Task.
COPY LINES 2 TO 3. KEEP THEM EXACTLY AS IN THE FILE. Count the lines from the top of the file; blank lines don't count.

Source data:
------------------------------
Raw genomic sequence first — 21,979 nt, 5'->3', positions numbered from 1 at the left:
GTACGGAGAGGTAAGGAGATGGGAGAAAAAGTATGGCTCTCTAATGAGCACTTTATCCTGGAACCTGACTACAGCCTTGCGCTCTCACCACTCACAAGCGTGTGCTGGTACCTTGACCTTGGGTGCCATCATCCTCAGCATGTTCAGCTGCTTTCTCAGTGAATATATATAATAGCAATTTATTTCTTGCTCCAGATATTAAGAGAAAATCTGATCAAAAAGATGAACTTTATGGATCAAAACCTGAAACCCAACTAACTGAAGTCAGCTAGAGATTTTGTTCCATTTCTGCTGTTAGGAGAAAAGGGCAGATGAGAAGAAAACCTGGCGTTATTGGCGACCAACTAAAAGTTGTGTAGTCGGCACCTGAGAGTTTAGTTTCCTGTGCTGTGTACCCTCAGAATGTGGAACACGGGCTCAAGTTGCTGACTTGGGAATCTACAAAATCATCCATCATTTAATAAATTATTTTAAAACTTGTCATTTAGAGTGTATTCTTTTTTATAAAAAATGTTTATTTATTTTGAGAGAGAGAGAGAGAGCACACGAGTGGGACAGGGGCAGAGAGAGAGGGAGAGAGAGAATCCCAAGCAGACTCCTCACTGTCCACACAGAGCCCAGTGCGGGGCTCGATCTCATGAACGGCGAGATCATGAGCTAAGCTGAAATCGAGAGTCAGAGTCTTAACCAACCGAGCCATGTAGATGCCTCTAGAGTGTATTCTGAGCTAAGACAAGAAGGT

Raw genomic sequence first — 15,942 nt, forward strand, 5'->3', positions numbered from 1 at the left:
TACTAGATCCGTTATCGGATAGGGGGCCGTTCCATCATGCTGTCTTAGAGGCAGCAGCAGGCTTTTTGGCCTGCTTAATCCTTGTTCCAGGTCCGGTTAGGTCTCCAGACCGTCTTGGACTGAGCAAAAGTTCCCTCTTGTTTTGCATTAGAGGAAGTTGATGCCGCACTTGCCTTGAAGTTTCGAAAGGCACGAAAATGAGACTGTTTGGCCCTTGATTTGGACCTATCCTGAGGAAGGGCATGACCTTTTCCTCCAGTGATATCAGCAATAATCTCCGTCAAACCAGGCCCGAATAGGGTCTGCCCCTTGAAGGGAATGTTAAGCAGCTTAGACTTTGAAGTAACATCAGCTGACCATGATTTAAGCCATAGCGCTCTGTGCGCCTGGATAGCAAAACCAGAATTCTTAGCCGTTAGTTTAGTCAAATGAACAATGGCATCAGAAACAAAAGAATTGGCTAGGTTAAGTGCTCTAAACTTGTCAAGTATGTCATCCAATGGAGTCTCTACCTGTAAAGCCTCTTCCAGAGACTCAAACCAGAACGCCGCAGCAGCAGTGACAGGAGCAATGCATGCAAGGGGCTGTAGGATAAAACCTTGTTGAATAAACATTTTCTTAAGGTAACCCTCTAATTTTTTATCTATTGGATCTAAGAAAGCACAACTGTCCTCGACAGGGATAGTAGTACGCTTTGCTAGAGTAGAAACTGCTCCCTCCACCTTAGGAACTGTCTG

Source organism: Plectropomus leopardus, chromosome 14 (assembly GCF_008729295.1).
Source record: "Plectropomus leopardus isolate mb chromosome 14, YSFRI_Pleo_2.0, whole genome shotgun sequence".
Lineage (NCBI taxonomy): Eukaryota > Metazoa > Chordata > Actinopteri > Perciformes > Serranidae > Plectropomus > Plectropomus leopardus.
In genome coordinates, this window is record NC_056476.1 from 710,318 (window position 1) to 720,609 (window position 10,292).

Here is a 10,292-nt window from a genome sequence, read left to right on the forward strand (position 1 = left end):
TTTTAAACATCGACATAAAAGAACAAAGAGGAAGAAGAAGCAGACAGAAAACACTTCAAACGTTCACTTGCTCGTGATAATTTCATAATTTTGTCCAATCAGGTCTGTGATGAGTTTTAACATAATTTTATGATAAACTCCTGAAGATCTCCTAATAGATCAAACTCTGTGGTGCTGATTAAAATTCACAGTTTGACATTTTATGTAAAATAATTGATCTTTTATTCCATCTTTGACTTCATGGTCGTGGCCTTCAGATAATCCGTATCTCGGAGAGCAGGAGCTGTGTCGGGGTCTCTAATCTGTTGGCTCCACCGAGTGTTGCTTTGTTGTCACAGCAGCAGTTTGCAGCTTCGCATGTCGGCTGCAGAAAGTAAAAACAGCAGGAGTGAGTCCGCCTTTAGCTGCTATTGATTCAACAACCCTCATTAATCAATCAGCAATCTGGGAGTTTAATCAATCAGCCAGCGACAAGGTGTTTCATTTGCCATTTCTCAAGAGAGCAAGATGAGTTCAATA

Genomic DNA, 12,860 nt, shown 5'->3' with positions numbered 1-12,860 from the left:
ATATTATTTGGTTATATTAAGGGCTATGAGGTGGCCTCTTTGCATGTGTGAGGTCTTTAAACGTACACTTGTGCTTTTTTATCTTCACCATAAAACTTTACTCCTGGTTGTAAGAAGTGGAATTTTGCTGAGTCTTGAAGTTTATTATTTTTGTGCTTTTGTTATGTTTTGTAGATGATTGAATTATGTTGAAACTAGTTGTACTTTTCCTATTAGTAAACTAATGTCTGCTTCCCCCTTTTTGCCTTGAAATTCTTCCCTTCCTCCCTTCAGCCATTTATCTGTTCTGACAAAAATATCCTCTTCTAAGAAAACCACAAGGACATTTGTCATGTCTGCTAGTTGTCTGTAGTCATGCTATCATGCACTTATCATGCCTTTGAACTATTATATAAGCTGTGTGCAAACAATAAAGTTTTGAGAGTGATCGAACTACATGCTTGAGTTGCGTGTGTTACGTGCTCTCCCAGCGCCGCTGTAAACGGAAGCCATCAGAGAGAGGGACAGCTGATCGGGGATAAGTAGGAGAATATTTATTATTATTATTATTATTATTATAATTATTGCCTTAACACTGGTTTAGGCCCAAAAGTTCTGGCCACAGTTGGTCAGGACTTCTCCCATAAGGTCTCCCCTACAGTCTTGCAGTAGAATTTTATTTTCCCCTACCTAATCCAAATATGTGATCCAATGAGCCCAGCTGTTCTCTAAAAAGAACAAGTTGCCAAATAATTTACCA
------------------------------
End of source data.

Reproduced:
GTACGGAGAGGTAAGGAGATGGGAGAAAAAGTATGGCTCTCTAATGAGCACTTTATCCTGGAACCTGACTACAGCCTTGCGCTCTCACCACTCACAAGCGTGTGCTGGTACCTTGACCTTGGGTGCCATCATCCTCAGCATGTTCAGCTGCTTTCTCAGTGAATATATATAATAGCAATTTATTTCTTGCTCCAGATATTAAGAGAAAATCTGATCAAAAAGATGAACTTTATGGATCAAAACCTGAAACCCAACTAACTGAAGTCAGCTAGAGATTTTGTTCCATTTCTGCTGTTAGGAGAAAAGGGCAGATGAGAAGAAAACCTGGCGTTATTGGCGACCAACTAAAAGTTGTGTAGTCGGCACCTGAGAGTTTAGTTTCCTGTGCTGTGTACCCTCAGAATGTGGAACACGGGCTCAAGTTGCTGACTTGGGAATCTACAAAATCATCCATCATTTAATAAATTATTTTAAAACTTGTCATTTAGAGTGTATTCTTTTTTATAAAAAATGTTTATTTATTTTGAGAGAGAGAGAGAGAGCACACGAGTGGGACAGGGGCAGAGAGAGAGGGAGAGAGAGAATCCCAAGCAGACTCCTCACTGTCCACACAGAGCCCAGTGCGGGGCTCGATCTCATGAACGGCGAGATCATGAGCTAAGCTGAAATCGAGAGTCAGAGTCTTAACCAACCGAGCCATGTAGATGCCTCTAGAGTGTATTCTGAGCTAAGACAAGAAGGT

Raw genomic sequence first — 15,942 nt, forward strand, 5'->3', positions numbered from 1 at the left: